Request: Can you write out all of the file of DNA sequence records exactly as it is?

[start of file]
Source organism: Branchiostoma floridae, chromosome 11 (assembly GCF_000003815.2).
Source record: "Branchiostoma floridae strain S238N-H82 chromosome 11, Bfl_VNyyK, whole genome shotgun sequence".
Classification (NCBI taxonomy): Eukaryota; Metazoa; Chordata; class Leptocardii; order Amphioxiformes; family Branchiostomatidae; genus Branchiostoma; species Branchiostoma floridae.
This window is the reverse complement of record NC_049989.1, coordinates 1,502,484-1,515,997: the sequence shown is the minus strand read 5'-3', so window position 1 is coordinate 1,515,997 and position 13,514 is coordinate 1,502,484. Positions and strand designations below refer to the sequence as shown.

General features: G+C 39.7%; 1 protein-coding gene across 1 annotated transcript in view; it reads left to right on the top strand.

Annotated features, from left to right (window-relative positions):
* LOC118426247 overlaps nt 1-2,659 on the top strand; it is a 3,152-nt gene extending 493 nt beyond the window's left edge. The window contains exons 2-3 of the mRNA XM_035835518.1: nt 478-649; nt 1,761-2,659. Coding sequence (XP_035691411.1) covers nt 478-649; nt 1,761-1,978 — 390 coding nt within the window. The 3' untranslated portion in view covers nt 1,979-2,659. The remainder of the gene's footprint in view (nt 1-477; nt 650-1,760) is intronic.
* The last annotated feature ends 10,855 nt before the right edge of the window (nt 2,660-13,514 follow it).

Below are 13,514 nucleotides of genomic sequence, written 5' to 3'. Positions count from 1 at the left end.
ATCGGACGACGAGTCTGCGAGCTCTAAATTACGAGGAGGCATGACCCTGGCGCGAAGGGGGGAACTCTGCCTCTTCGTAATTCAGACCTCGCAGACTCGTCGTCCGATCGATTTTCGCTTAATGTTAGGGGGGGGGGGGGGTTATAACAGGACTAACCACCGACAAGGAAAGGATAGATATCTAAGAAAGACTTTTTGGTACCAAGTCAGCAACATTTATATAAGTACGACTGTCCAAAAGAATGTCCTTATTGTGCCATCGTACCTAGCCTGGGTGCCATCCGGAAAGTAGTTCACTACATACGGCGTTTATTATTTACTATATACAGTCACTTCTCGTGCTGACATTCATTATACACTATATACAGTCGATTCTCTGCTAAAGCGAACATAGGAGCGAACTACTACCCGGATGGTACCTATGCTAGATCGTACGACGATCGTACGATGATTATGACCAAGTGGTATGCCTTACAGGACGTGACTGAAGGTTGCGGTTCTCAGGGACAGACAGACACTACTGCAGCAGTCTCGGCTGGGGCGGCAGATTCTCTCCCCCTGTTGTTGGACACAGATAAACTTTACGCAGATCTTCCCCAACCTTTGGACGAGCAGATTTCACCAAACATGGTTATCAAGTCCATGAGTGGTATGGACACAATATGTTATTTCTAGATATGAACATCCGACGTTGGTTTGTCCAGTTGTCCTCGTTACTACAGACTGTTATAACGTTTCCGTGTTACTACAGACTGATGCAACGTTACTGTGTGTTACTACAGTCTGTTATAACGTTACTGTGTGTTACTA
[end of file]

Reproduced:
Source organism: Branchiostoma floridae, chromosome 11 (assembly GCF_000003815.2).
Source record: "Branchiostoma floridae strain S238N-H82 chromosome 11, Bfl_VNyyK, whole genome shotgun sequence".
Classification (NCBI taxonomy): Eukaryota; Metazoa; Chordata; class Leptocardii; order Amphioxiformes; family Branchiostomatidae; genus Branchiostoma; species Branchiostoma floridae.
This window is the reverse complement of record NC_049989.1, coordinates 1,502,484-1,515,997: the sequence shown is the minus strand read 5'-3', so window position 1 is coordinate 1,515,997 and position 13,514 is coordinate 1,502,484. Positions and strand designations below refer to the sequence as shown.

General features: G+C 39.7%; 1 protein-coding gene across 1 annotated transcript in view; it reads left to right on the top strand.

Annotated features, from left to right (window-relative positions):
* LOC118426247 overlaps nt 1-2,659 on the top strand; it is a 3,152-nt gene extending 493 nt beyond the window's left edge. The window contains exons 2-3 of the mRNA XM_035835518.1: nt 478-649; nt 1,761-2,659. Coding sequence (XP_035691411.1) covers nt 478-649; nt 1,761-1,978 — 390 coding nt within the window. The 3' untranslated portion in view covers nt 1,979-2,659. The remainder of the gene's footprint in view (nt 1-477; nt 650-1,760) is intronic.
* The last annotated feature ends 10,855 nt before the right edge of the window (nt 2,660-13,514 follow it).

Below are 13,514 nucleotides of genomic sequence, written 5' to 3'. Positions count from 1 at the left end.
ATCGGACGACGAGTCTGCGAGCTCTAAATTACGAGGAGGCATGACCCTGGCGCGAAGGGGGGAACTCTGCCTCTTCGTAATTCAGACCTCGCAGACTCGTCGTCCGATCGATTTTCGCTTAATGTTAGGGGGGGGGGGGGGTTATAACAGGACTAACCACCGACAAGGAAAGGATAGATATCTAAGAAAGACTTTTTGGTACCAAGTCAGCAACATTTATATAAGTACGACTGTCCAAAAGAATGTCCTTATTGTGCCATCGTACCTAGCCTGGGTGCCATCCGGAAAGTAGTTCACTACATACGGCGTTTATTATTTACTATATACAGTCACTTCTCGTGCTGACATTCATTATACACTATATACAGTCGATTCTCTGCTAAAGCGAACATAGGAGCGAACTACTACCCGGATGGTACCTATGCTAGATCGTACGACGATCGTACGATGATTATGACCAAGTGGTATGCCTTACAGGACGTGACTGAAGGTTGCGGTTCTCAGGGACAGACAGACACTACTGCAGCAGTCTCGGCTGGGGCGGCAGATTCTCTCCCCCTGTTGTTGGACACAGATAAACTTTACGCAGATCTTCCCCAACCTTTGGACGAGCAGATTTCACCAAACATGGTTATCAAGTCCATGAGTGGTATGGACACAATATGTTATTTCTAGATATGAACATCCGACGTTGGTTTGTCCAGTTGTCCTCGTTACTACAGACTGTTATAACGTTTCCGTGTTACTACAGACTGATGCAACGTTACTGTGTGTTACTACAGTCTGTTATAACGTTACTGTGTGTTACTA